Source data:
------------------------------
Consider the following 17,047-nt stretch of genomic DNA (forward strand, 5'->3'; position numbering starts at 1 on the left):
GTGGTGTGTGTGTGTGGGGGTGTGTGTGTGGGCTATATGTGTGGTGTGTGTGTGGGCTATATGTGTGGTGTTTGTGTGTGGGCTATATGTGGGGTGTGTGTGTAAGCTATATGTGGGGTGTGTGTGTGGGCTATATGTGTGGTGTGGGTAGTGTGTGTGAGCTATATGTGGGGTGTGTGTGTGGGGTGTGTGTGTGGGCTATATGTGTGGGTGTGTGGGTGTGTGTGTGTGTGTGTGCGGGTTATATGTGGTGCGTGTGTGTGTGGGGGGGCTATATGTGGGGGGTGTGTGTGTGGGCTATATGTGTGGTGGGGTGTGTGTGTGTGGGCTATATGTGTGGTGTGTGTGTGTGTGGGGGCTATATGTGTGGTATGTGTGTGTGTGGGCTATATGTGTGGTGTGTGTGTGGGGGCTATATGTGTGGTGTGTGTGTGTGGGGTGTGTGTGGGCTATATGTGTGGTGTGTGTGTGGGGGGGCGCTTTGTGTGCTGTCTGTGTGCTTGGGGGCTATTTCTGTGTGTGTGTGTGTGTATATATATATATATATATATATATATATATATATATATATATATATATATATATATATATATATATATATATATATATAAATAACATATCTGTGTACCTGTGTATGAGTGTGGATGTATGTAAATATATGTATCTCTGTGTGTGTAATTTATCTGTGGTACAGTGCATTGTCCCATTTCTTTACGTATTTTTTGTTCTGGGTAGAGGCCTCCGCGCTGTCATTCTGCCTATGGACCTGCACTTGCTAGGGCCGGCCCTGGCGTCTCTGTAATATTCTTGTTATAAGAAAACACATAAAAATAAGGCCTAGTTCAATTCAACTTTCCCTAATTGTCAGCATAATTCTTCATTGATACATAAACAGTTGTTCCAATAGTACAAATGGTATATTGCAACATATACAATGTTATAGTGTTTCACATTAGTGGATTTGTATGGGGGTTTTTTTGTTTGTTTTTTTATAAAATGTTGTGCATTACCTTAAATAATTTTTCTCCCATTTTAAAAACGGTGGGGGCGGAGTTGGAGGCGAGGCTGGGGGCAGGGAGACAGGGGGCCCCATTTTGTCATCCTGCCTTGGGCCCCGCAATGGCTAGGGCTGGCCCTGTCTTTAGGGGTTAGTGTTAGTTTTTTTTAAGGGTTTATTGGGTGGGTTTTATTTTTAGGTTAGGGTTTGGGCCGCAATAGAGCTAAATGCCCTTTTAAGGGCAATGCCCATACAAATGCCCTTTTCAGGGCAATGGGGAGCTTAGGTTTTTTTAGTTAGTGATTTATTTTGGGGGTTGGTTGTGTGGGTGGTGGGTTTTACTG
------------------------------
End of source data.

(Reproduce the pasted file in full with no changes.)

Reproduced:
Consider the following 17,047-nt stretch of genomic DNA (forward strand, 5'->3'; position numbering starts at 1 on the left):
GTGGTGTGTGTGTGTGGGGGTGTGTGTGTGGGCTATATGTGTGGTGTGTGTGTGGGCTATATGTGTGGTGTTTGTGTGTGGGCTATATGTGGGGTGTGTGTGTAAGCTATATGTGGGGTGTGTGTGTGGGCTATATGTGTGGTGTGGGTAGTGTGTGTGAGCTATATGTGGGGTGTGTGTGTGGGGTGTGTGTGTGGGCTATATGTGTGGGTGTGTGGGTGTGTGTGTGTGTGTGTGCGGGTTATATGTGGTGCGTGTGTGTGTGGGGGGGCTATATGTGGGGGGTGTGTGTGTGGGCTATATGTGTGGTGGGGTGTGTGTGTGTGGGCTATATGTGTGGTGTGTGTGTGTGTGGGGGCTATATGTGTGGTATGTGTGTGTGTGGGCTATATGTGTGGTGTGTGTGTGGGGGCTATATGTGTGGTGTGTGTGTGTGGGGTGTGTGTGGGCTATATGTGTGGTGTGTGTGTGGGGGGGCGCTTTGTGTGCTGTCTGTGTGCTTGGGGGCTATTTCTGTGTGTGTGTGTGTGTATATATATATATATATATATATATATATATATATATATATATATATATATATATATATATATATATATATATATATATAAATAACATATCTGTGTACCTGTGTATGAGTGTGGATGTATGTAAATATATGTATCTCTGTGTGTGTAATTTATCTGTGGTACAGTGCATTGTCCCATTTCTTTACGTATTTTTTGTTCTGGGTAGAGGCCTCCGCGCTGTCATTCTGCCTATGGACCTGCACTTGCTAGGGCCGGCCCTGGCGTCTCTGTAATATTCTTGTTATAAGAAAACACATAAAAATAAGGCCTAGTTCAATTCAACTTTCCCTAATTGTCAGCATAATTCTTCATTGATACATAAACAGTTGTTCCAATAGTACAAATGGTATATTGCAACATATACAATGTTATAGTGTTTCACATTAGTGGATTTGTATGGGGGTTTTTTTGTTTGTTTTTTTATAAAATGTTGTGCATTACCTTAAATAATTTTTCTCCCATTTTAAAAACGGTGGGGGCGGAGTTGGAGGCGAGGCTGGGGGCAGGGAGACAGGGGGCCCCATTTTGTCATCCTGCCTTGGGCCCCGCAATGGCTAGGGCTGGCCCTGTCTTTAGGGGTTAGTGTTAGTTTTTTTTAAGGGTTTATTGGGTGGGTTTTATTTTTAGGTTAGGGTTTGGGCCGCAATAGAGCTAAATGCCCTTTTAAGGGCAATGCCCATACAAATGCCCTTTTCAGGGCAATGGGGAGCTTAGGTTTTTTTAGTTAGTGATTTATTTTGGGGGTTGGTTGTGTGGGTGGTGGGTTTTACTG